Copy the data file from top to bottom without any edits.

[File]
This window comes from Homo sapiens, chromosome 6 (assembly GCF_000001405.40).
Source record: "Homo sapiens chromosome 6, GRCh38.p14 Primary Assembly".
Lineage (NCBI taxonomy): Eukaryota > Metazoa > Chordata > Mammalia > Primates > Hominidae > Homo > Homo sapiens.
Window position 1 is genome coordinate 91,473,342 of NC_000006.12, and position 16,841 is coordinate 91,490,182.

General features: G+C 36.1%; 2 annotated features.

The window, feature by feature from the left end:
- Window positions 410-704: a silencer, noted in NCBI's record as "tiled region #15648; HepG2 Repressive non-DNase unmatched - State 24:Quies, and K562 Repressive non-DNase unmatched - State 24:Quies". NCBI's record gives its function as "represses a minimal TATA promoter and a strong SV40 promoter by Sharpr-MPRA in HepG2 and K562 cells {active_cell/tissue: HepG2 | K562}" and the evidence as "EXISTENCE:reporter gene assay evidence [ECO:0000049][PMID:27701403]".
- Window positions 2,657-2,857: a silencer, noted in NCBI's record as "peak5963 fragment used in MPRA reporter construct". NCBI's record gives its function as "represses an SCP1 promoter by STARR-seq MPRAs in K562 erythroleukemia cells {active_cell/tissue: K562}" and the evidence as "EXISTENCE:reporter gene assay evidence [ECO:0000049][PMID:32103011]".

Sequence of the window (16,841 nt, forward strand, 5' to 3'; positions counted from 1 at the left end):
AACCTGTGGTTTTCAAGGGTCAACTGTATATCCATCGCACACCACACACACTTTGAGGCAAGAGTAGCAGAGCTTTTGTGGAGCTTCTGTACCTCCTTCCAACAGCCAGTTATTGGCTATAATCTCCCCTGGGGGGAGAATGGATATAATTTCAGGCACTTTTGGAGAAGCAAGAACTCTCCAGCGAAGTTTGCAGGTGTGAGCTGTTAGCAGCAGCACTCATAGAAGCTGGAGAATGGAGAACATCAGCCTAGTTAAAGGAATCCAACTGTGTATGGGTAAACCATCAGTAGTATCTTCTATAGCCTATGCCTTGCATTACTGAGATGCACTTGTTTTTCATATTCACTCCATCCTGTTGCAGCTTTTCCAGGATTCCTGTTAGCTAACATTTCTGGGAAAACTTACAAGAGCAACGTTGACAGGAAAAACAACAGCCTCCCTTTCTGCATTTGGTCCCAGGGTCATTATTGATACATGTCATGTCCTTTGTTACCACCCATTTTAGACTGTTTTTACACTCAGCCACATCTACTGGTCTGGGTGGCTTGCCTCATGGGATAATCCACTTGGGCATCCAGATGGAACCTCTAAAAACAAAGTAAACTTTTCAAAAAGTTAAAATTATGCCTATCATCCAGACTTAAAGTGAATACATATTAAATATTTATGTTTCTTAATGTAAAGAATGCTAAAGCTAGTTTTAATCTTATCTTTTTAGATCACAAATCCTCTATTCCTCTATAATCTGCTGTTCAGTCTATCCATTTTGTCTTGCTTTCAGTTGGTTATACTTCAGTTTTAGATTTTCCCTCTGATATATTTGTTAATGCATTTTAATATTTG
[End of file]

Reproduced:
This window comes from Homo sapiens, chromosome 6 (assembly GCF_000001405.40).
Source record: "Homo sapiens chromosome 6, GRCh38.p14 Primary Assembly".
Lineage (NCBI taxonomy): Eukaryota > Metazoa > Chordata > Mammalia > Primates > Hominidae > Homo > Homo sapiens.
Window position 1 is genome coordinate 91,473,342 of NC_000006.12, and position 16,841 is coordinate 91,490,182.

General features: G+C 36.1%; 2 annotated features.

The window, feature by feature from the left end:
- Window positions 410-704: a silencer, noted in NCBI's record as "tiled region #15648; HepG2 Repressive non-DNase unmatched - State 24:Quies, and K562 Repressive non-DNase unmatched - State 24:Quies". NCBI's record gives its function as "represses a minimal TATA promoter and a strong SV40 promoter by Sharpr-MPRA in HepG2 and K562 cells {active_cell/tissue: HepG2 | K562}" and the evidence as "EXISTENCE:reporter gene assay evidence [ECO:0000049][PMID:27701403]".
- Window positions 2,657-2,857: a silencer, noted in NCBI's record as "peak5963 fragment used in MPRA reporter construct". NCBI's record gives its function as "represses an SCP1 promoter by STARR-seq MPRAs in K562 erythroleukemia cells {active_cell/tissue: K562}" and the evidence as "EXISTENCE:reporter gene assay evidence [ECO:0000049][PMID:32103011]".

Sequence of the window (16,841 nt, forward strand, 5' to 3'; positions counted from 1 at the left end):
AACCTGTGGTTTTCAAGGGTCAACTGTATATCCATCGCACACCACACACACTTTGAGGCAAGAGTAGCAGAGCTTTTGTGGAGCTTCTGTACCTCCTTCCAACAGCCAGTTATTGGCTATAATCTCCCCTGGGGGGAGAATGGATATAATTTCAGGCACTTTTGGAGAAGCAAGAACTCTCCAGCGAAGTTTGCAGGTGTGAGCTGTTAGCAGCAGCACTCATAGAAGCTGGAGAATGGAGAACATCAGCCTAGTTAAAGGAATCCAACTGTGTATGGGTAAACCATCAGTAGTATCTTCTATAGCCTATGCCTTGCATTACTGAGATGCACTTGTTTTTCATATTCACTCCATCCTGTTGCAGCTTTTCCAGGATTCCTGTTAGCTAACATTTCTGGGAAAACTTACAAGAGCAACGTTGACAGGAAAAACAACAGCCTCCCTTTCTGCATTTGGTCCCAGGGTCATTATTGATACATGTCATGTCCTTTGTTACCACCCATTTTAGACTGTTTTTACACTCAGCCACATCTACTGGTCTGGGTGGCTTGCCTCATGGGATAATCCACTTGGGCATCCAGATGGAACCTCTAAAAACAAAGTAAACTTTTCAAAAAGTTAAAATTATGCCTATCATCCAGACTTAAAGTGAATACATATTAAATATTTATGTTTCTTAATGTAAAGAATGCTAAAGCTAGTTTTAATCTTATCTTTTTAGATCACAAATCCTCTATTCCTCTATAATCTGCTGTTCAGTCTATCCATTTTGTCTTGCTTTCAGTTGGTTATACTTCAGTTTTAGATTTTCCCTCTGATATATTTGTTAATGCATTTTAATATTTG